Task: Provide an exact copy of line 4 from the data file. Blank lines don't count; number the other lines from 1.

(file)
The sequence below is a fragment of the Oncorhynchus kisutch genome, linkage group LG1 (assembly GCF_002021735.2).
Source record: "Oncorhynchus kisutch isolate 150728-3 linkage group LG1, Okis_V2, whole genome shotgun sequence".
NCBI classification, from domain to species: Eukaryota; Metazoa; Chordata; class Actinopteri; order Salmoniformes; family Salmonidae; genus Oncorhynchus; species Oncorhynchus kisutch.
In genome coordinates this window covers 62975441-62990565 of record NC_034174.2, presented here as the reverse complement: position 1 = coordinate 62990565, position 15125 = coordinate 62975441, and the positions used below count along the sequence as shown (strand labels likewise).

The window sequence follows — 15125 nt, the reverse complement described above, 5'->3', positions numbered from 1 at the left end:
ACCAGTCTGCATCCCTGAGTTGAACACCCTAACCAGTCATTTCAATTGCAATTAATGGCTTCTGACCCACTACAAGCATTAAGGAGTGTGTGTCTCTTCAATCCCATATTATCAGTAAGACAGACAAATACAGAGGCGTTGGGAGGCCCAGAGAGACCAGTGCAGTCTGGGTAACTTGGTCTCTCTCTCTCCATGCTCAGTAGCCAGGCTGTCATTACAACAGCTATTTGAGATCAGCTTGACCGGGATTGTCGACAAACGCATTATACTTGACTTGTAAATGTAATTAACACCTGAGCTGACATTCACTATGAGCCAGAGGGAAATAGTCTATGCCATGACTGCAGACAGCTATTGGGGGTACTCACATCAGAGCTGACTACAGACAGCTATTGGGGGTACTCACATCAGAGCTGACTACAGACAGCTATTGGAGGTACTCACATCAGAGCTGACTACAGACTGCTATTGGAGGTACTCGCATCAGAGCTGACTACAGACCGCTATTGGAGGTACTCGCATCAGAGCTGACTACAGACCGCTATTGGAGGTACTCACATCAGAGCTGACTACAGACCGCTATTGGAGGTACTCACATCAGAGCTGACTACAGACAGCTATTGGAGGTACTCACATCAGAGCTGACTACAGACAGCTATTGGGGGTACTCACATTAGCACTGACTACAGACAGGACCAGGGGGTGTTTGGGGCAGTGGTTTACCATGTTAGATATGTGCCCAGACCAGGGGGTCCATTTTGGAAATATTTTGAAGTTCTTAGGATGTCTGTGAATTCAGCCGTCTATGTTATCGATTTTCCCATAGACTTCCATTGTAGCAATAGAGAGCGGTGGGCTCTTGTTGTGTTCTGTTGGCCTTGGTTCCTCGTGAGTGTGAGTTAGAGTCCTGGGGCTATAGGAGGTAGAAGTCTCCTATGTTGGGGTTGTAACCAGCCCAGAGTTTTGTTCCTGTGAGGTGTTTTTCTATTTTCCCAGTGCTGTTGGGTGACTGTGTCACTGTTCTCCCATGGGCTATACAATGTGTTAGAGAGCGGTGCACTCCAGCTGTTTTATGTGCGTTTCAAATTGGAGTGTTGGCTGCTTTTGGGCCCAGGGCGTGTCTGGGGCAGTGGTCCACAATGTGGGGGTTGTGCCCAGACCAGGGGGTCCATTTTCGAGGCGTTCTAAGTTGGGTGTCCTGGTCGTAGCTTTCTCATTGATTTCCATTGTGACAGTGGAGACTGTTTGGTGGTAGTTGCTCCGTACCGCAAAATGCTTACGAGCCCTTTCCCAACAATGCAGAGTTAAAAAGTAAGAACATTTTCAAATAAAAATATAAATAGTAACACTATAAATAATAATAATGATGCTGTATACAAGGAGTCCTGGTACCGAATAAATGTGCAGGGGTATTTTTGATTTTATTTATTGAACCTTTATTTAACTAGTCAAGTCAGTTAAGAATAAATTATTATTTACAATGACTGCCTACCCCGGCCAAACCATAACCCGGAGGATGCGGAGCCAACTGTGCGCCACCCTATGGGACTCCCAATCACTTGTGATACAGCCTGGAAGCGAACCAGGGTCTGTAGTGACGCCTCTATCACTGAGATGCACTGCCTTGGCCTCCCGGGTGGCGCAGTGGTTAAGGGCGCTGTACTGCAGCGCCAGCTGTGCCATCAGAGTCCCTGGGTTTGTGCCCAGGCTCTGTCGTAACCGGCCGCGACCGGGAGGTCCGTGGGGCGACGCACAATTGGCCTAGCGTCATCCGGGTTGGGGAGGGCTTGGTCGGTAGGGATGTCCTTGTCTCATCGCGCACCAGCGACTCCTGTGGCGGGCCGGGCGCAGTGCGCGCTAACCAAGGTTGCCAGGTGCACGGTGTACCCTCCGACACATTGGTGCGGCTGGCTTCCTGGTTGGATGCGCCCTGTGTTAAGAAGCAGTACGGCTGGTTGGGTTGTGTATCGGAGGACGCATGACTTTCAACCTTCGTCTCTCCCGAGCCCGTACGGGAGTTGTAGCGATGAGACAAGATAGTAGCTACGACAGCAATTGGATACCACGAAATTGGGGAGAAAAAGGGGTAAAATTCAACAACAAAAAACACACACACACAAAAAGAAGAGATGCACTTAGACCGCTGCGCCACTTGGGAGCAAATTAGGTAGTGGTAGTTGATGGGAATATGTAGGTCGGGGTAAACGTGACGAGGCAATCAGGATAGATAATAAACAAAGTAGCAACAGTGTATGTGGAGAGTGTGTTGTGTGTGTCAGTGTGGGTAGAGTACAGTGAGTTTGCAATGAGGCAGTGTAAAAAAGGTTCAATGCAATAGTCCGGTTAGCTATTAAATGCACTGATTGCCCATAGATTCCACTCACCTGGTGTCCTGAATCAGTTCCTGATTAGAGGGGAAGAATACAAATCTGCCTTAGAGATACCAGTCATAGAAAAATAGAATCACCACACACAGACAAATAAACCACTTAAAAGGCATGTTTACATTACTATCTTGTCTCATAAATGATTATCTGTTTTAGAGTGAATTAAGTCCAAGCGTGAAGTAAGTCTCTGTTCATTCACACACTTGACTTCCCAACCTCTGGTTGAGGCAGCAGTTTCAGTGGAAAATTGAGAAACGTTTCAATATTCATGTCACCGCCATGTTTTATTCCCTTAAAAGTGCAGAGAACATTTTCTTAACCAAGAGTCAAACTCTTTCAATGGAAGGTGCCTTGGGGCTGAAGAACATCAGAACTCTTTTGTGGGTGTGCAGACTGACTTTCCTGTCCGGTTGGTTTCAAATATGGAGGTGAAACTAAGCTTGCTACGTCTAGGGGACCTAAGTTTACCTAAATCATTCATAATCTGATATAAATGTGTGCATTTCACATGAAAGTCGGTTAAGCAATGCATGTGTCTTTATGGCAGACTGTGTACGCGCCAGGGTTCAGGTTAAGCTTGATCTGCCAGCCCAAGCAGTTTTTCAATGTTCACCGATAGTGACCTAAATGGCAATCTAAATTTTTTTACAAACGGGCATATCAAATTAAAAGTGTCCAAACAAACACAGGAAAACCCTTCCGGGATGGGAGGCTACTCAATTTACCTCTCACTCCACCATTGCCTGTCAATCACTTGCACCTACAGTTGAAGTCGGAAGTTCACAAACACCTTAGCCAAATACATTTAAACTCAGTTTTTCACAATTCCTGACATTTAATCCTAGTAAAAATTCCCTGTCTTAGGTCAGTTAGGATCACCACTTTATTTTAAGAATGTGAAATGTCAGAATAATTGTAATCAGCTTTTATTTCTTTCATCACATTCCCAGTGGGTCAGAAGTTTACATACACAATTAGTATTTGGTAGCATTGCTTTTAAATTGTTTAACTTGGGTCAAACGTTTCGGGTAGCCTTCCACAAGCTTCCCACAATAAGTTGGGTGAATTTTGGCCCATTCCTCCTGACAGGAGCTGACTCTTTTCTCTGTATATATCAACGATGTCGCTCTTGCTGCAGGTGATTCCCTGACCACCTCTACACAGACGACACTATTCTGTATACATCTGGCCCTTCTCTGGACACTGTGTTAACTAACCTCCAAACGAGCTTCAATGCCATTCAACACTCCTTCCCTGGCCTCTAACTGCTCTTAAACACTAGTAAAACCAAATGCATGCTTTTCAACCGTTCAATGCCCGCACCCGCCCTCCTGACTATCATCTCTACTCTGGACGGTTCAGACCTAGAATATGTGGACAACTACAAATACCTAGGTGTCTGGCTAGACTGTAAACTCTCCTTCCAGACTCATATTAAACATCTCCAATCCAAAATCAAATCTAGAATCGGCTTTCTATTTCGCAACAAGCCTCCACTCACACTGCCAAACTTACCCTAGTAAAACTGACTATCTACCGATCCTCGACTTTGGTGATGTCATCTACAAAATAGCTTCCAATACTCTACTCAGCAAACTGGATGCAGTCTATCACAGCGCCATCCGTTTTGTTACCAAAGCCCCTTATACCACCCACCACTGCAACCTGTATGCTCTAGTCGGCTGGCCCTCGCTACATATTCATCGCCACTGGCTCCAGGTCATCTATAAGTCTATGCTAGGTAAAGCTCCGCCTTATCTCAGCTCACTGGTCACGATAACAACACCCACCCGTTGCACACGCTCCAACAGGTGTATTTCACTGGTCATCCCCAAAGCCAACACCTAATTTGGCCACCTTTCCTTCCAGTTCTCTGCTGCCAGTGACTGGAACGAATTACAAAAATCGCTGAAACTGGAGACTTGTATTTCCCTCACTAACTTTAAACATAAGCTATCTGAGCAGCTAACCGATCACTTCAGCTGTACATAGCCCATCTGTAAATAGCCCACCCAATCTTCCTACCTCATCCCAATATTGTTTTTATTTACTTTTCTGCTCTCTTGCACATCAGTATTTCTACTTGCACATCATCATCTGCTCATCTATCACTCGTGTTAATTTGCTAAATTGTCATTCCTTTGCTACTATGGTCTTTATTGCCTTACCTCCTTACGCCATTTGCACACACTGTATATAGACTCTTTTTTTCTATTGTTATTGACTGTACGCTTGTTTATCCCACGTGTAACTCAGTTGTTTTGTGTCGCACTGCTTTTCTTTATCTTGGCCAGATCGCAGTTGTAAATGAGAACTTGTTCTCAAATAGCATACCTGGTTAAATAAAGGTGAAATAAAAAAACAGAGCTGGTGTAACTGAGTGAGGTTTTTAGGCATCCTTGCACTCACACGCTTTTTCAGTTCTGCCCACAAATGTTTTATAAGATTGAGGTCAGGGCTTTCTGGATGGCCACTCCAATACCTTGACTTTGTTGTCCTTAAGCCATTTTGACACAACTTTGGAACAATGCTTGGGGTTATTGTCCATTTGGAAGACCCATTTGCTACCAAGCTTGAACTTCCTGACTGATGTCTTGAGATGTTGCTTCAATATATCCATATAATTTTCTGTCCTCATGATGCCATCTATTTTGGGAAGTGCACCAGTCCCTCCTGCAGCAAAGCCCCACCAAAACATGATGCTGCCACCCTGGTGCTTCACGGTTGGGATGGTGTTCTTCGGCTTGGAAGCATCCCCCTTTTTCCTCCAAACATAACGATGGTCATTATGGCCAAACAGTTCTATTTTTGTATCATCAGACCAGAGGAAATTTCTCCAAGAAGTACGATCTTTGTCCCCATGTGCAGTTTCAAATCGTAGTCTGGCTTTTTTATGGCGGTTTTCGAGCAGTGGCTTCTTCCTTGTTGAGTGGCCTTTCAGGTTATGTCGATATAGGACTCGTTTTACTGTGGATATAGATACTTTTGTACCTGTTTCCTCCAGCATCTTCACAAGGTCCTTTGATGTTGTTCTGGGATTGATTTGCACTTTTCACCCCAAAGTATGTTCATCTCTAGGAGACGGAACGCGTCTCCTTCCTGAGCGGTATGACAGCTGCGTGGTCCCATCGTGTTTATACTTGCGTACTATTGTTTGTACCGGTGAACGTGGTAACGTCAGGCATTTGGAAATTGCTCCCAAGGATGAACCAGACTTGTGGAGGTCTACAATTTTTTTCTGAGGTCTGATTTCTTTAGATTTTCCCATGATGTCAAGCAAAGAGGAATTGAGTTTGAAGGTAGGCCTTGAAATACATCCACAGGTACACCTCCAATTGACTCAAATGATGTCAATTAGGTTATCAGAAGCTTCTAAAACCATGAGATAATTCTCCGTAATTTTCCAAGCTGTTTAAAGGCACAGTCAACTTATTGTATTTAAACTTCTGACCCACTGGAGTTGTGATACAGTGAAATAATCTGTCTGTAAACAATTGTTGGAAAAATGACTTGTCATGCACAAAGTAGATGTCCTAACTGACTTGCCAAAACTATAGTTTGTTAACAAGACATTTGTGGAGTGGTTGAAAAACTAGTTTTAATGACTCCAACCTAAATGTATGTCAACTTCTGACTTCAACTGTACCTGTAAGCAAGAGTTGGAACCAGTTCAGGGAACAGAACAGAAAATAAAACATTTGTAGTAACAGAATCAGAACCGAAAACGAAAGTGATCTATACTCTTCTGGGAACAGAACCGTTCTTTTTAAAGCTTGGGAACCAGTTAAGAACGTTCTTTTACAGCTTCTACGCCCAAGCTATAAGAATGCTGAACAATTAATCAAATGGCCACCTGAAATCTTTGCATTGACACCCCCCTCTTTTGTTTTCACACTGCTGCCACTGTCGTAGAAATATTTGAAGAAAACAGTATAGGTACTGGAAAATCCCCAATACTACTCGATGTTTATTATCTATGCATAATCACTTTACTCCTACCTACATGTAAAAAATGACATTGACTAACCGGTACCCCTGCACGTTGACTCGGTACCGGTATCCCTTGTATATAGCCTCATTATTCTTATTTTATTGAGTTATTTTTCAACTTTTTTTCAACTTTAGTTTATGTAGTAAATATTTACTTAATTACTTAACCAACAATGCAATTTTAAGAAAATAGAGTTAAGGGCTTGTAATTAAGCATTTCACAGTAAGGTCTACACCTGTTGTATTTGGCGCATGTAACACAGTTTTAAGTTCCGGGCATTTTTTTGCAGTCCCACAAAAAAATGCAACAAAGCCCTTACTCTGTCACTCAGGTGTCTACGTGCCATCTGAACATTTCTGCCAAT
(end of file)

In genome coordinates this window covers 62975441-62990565 of record NC_034174.2, presented here as the reverse complement: position 1 = coordinate 62990565, position 15125 = coordinate 62975441, and the positions used below count along the sequence as shown (strand labels likewise).